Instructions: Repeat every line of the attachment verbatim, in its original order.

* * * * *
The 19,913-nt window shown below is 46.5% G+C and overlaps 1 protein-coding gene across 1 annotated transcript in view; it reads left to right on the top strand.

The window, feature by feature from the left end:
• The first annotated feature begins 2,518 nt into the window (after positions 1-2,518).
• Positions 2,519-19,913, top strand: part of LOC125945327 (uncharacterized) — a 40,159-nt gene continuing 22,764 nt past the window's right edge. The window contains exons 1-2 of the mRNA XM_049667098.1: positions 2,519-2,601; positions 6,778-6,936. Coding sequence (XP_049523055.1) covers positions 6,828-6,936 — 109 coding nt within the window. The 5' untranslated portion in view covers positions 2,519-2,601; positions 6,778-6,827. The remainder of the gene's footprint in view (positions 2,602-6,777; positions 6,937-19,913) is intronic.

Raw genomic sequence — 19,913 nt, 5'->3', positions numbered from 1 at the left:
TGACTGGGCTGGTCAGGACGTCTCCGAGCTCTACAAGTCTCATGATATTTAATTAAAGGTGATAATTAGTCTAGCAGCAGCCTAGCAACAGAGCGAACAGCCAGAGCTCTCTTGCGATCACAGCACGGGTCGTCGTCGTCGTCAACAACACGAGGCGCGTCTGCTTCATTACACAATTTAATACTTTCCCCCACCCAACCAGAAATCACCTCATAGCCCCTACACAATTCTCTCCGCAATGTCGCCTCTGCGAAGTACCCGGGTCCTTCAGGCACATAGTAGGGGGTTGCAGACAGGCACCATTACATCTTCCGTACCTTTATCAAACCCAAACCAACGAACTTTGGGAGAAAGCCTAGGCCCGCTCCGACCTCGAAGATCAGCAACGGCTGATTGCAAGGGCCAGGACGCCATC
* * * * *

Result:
The 19,913-nt window shown below is 46.5% G+C and overlaps 1 protein-coding gene across 1 annotated transcript in view; it reads left to right on the top strand.

The window, feature by feature from the left end:
• The first annotated feature begins 2,518 nt into the window (after positions 1-2,518).
• Positions 2,519-19,913, top strand: part of LOC125945327 (uncharacterized) — a 40,159-nt gene continuing 22,764 nt past the window's right edge. The window contains exons 1-2 of the mRNA XM_049667098.1: positions 2,519-2,601; positions 6,778-6,936. Coding sequence (XP_049523055.1) covers positions 6,828-6,936 — 109 coding nt within the window. The 5' untranslated portion in view covers positions 2,519-2,601; positions 6,778-6,827. The remainder of the gene's footprint in view (positions 2,602-6,777; positions 6,937-19,913) is intronic.

Raw genomic sequence — 19,913 nt, 5'->3', positions numbered from 1 at the left:
TGACTGGGCTGGTCAGGACGTCTCCGAGCTCTACAAGTCTCATGATATTTAATTAAAGGTGATAATTAGTCTAGCAGCAGCCTAGCAACAGAGCGAACAGCCAGAGCTCTCTTGCGATCACAGCACGGGTCGTCGTCGTCGTCAACAACACGAGGCGCGTCTGCTTCATTACACAATTTAATACTTTCCCCCACCCAACCAGAAATCACCTCATAGCCCCTACACAATTCTCTCCGCAATGTCGCCTCTGCGAAGTACCCGGGTCCTTCAGGCACATAGTAGGGGGTTGCAGACAGGCACCATTACATCTTCCGTACCTTTATCAAACCCAAACCAACGAACTTTGGGAGAAAGCCTAGGCCCGCTCCGACCTCGAAGATCAGCAACGGCTGATTGCAAGGGCCAGGACGCCATC